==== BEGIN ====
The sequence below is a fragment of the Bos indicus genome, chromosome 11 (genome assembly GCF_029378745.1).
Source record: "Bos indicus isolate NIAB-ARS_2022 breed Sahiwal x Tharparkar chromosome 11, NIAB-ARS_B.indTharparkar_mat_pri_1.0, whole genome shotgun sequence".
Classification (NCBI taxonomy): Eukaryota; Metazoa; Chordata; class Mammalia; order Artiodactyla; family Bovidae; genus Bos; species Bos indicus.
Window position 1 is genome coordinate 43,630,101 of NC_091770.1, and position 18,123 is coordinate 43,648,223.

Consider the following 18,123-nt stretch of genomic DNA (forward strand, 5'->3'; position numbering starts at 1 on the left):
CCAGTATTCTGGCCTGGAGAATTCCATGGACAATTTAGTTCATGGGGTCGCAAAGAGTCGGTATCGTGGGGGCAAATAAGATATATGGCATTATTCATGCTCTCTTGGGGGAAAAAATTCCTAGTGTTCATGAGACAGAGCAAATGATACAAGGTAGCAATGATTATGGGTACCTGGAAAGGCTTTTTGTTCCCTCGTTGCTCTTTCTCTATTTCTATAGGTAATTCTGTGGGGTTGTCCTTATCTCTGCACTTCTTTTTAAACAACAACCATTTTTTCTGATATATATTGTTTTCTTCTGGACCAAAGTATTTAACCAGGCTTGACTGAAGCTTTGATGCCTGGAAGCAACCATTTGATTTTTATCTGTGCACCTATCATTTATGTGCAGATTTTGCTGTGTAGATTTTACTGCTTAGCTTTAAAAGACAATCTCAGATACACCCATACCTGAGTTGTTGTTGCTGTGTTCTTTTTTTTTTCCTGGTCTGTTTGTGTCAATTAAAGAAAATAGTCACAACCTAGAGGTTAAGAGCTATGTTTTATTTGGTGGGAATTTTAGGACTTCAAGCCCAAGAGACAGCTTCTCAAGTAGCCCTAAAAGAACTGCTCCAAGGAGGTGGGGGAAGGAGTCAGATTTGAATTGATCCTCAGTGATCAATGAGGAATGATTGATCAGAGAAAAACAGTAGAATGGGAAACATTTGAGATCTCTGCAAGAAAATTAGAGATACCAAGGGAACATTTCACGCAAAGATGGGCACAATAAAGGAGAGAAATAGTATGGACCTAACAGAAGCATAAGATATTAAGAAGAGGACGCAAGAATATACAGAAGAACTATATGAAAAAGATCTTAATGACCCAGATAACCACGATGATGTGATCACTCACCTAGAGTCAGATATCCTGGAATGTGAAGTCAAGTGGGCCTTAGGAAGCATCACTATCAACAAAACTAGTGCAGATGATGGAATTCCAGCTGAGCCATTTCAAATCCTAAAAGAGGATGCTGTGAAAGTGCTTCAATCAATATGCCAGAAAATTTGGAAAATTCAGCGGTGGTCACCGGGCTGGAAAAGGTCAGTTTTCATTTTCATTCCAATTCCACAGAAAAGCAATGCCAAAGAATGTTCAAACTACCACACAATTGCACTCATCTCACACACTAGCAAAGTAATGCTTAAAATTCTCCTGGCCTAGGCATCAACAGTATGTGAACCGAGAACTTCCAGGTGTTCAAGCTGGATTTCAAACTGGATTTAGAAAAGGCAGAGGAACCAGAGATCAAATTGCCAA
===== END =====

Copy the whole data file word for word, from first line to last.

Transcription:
The sequence below is a fragment of the Bos indicus genome, chromosome 11 (genome assembly GCF_029378745.1).
Source record: "Bos indicus isolate NIAB-ARS_2022 breed Sahiwal x Tharparkar chromosome 11, NIAB-ARS_B.indTharparkar_mat_pri_1.0, whole genome shotgun sequence".
Classification (NCBI taxonomy): Eukaryota; Metazoa; Chordata; class Mammalia; order Artiodactyla; family Bovidae; genus Bos; species Bos indicus.
Window position 1 is genome coordinate 43,630,101 of NC_091770.1, and position 18,123 is coordinate 43,648,223.

Consider the following 18,123-nt stretch of genomic DNA (forward strand, 5'->3'; position numbering starts at 1 on the left):
CCAGTATTCTGGCCTGGAGAATTCCATGGACAATTTAGTTCATGGGGTCGCAAAGAGTCGGTATCGTGGGGGCAAATAAGATATATGGCATTATTCATGCTCTCTTGGGGGAAAAAATTCCTAGTGTTCATGAGACAGAGCAAATGATACAAGGTAGCAATGATTATGGGTACCTGGAAAGGCTTTTTGTTCCCTCGTTGCTCTTTCTCTATTTCTATAGGTAATTCTGTGGGGTTGTCCTTATCTCTGCACTTCTTTTTAAACAACAACCATTTTTTCTGATATATATTGTTTTCTTCTGGACCAAAGTATTTAACCAGGCTTGACTGAAGCTTTGATGCCTGGAAGCAACCATTTGATTTTTATCTGTGCACCTATCATTTATGTGCAGATTTTGCTGTGTAGATTTTACTGCTTAGCTTTAAAAGACAATCTCAGATACACCCATACCTGAGTTGTTGTTGCTGTGTTCTTTTTTTTTTCCTGGTCTGTTTGTGTCAATTAAAGAAAATAGTCACAACCTAGAGGTTAAGAGCTATGTTTTATTTGGTGGGAATTTTAGGACTTCAAGCCCAAGAGACAGCTTCTCAAGTAGCCCTAAAAGAACTGCTCCAAGGAGGTGGGGGAAGGAGTCAGATTTGAATTGATCCTCAGTGATCAATGAGGAATGATTGATCAGAGAAAAACAGTAGAATGGGAAACATTTGAGATCTCTGCAAGAAAATTAGAGATACCAAGGGAACATTTCACGCAAAGATGGGCACAATAAAGGAGAGAAATAGTATGGACCTAACAGAAGCATAAGATATTAAGAAGAGGACGCAAGAATATACAGAAGAACTATATGAAAAAGATCTTAATGACCCAGATAACCACGATGATGTGATCACTCACCTAGAGTCAGATATCCTGGAATGTGAAGTCAAGTGGGCCTTAGGAAGCATCACTATCAACAAAACTAGTGCAGATGATGGAATTCCAGCTGAGCCATTTCAAATCCTAAAAGAGGATGCTGTGAAAGTGCTTCAATCAATATGCCAGAAAATTTGGAAAATTCAGCGGTGGTCACCGGGCTGGAAAAGGTCAGTTTTCATTTTCATTCCAATTCCACAGAAAAGCAATGCCAAAGAATGTTCAAACTACCACACAATTGCACTCATCTCACACACTAGCAAAGTAATGCTTAAAATTCTCCTGGCCTAGGCATCAACAGTATGTGAACCGAGAACTTCCAGGTGTTCAAGCTGGATTTCAAACTGGATTTAGAAAAGGCAGAGGAACCAGAGATCAAATTGCCAA